Besides gaining a further understanding of the metallurgy, Tower Hill is still searching for a location at Livengood that is bereft of gold in order to build the mill and other infrastructure.

The largest portion of Tower Hill's budget overrun was US$24.5 million spent in December to consolidate the company's land position at Livengood. The company said the additional property provides alternative locations for site facilities.

The Tower Hill team also investigated the potential of mining the Livengood Bench, a large placer gold deposit situated on the newly acquired property.

"This gives the company an opportunity to look into placer gold extraction that could generate positive cash flows in the near-term while permitting activities are underway for the large-scale Livengood mine," Komadina told shareholders in December.

The Livengood Bench contained an estimated 355,000 ounces of gold, based on historical documentation. In February, Tower Hill released an updated resource of 5.2 million cubic yards of gold-bearing gravel at an average grade of 1 gram per metric ton gold (assuming 3,000 pounds per bank cubic yard) in several defined areas within the placer claims for a total resource of about 230,000 ounces of gold in the measured and indicated categories.

Though the resource is substantial, Tower Hill said in March it had suspended all work on the potential of mining the placer gold.

"Investigating the possibility of placer gold production from our recent placer claims acquisition was a key part of our mandate to explore all opportunities to create value for shareholders in the short-term," Komadina said March 22. "However, the results of our investigations indicate that the greatest benefits will be to optimize site facility locations for the Livengood Project."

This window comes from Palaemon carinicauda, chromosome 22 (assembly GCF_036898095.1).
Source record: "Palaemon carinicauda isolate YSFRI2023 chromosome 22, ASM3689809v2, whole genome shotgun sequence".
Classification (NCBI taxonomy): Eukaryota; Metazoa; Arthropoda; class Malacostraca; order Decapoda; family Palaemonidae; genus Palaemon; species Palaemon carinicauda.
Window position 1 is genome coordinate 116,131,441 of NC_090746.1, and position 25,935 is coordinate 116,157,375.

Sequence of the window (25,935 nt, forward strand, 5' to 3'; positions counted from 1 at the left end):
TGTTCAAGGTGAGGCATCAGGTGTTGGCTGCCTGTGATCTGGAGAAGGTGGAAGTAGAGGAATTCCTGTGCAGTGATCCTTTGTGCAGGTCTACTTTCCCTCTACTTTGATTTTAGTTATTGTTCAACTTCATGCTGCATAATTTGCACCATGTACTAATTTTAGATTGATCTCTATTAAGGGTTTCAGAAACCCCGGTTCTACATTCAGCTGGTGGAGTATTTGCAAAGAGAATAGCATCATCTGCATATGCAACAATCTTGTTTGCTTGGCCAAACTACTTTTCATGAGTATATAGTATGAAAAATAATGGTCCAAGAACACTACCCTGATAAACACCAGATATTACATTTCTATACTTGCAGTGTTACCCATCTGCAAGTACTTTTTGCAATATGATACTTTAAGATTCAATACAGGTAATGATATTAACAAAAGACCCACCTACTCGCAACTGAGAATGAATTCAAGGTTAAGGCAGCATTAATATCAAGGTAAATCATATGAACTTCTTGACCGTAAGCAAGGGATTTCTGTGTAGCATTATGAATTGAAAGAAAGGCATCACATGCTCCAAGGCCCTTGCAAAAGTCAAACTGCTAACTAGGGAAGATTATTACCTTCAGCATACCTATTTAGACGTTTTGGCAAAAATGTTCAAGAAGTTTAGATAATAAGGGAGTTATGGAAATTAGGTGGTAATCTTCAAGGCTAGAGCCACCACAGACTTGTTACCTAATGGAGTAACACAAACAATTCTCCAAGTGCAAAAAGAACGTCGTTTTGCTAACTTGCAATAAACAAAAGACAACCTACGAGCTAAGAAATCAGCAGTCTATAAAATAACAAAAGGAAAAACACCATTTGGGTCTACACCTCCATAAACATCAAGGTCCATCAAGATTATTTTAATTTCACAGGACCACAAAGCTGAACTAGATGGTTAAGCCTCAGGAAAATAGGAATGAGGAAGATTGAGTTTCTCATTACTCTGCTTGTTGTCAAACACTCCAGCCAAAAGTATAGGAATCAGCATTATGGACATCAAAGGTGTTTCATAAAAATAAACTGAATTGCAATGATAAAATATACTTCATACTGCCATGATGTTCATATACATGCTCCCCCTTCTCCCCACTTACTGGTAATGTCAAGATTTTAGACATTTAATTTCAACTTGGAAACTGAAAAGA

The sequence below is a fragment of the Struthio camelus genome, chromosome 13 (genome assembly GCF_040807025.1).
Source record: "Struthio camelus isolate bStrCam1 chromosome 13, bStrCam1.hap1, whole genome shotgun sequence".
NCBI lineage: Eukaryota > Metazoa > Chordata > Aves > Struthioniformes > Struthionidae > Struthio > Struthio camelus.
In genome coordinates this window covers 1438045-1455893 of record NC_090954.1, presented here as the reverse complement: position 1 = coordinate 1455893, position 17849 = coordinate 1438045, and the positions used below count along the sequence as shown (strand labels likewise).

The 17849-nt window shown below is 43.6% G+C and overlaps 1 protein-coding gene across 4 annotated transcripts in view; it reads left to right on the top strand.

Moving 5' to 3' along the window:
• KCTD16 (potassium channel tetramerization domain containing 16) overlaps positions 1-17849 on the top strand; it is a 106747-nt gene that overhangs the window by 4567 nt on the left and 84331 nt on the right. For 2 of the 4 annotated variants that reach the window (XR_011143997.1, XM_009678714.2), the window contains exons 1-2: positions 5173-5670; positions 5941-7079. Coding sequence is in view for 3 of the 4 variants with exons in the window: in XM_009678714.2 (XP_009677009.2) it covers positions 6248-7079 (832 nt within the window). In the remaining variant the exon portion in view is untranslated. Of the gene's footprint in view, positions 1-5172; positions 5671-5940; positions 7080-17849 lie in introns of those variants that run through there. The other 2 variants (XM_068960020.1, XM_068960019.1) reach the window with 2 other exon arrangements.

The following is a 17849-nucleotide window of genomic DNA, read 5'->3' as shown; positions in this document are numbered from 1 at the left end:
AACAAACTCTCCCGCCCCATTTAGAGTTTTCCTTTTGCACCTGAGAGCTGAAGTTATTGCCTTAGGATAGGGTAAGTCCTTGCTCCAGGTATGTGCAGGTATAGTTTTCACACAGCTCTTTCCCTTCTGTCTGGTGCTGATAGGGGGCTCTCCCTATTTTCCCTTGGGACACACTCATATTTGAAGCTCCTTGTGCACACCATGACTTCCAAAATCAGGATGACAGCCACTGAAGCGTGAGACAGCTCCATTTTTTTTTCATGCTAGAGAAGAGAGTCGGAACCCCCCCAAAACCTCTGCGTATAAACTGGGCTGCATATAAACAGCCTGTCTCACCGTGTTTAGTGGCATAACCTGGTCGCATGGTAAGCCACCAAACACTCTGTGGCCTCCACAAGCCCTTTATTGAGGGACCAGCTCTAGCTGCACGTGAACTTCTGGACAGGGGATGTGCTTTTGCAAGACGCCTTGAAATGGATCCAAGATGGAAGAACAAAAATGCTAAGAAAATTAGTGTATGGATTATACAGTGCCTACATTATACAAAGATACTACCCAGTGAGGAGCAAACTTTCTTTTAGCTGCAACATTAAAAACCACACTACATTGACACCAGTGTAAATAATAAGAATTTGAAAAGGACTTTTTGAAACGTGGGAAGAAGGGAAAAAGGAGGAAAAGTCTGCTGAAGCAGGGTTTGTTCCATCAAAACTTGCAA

Assay results received by Tower Hill in November revealed that condemnation drilling cut gold mineralization beyond the bounds of the Money Knob deposit to the northeast, an area that management had long envisioned as a prime site for the mill and other facilities.

Three holes - MK-11-119 (1.68 meters at 5.72 g/t gold), MK-11-120 (1.22 meters at 5 g/t gold) and MK-123 (9.77 meters at 0.83 g/t gold) - intersected mineralized dikes over a broad area north and east of the deposit indicating further mineralization potential.

To determine the extent of gold mineralization surrounding the Money Knob deposit and extending northeast towards the trio of gold-bearing holes, Tower Hill kicked off a 40-hole, 6,000-meter condemnation program at the beginning of May.

In addition to seeking barren land, Tower Hill has initiated a 3,000-meter exploration drill program to investigate the district-wide potential at Livengood. The 10 holes are slated to investigate an area some 3.5 miles (5.5 kilometers) northeast of Money Knob that was first identified by geochemical sampling carried out in 2010.


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Day job

While Pontius helps steer Tower Hill through this tumultuous time, the board of directors has convened a committee to hire a new CEO.

"We are committed to getting a new CEO and get the company back into its regular structure," Pontius said.

Though the unexpected departure of Komadina caught the company on its heels, several prospective executives have already emerged, he said.

Pontius said his name is not on the list of potential executives; he is looking forward to shifting his focus back to Corvus Gold Corp., a junior formed in 2010 to explore Tower Hill's non-Livengood assets.

"That's my day job," he quipped. "I am doing my best to help ITH go through this transition period and, believe me, I am wanting that committee to get moving on the new CEO."

Corvus' portfolio - the Terra, Chisna, LMS and West Pogo projects in Alaska and the North Bullfrog property in Nevada - provides the junior with an array of gold and copper-gold properties from early stage to near development.

The company is currently focused on North Bullfrog, a heap leach gold project located in southern Nevada just north of the historic Bullfrog gold mine formerly operated by Barrick Gold Corp. A PEA prepared in February outlines a project with low capital expenditures and robust economics.

"We have this thing in Nevada that is taking off like wildfire," Pontius said. "It is a great new exploration discovery, and I am pretty happy to work on that."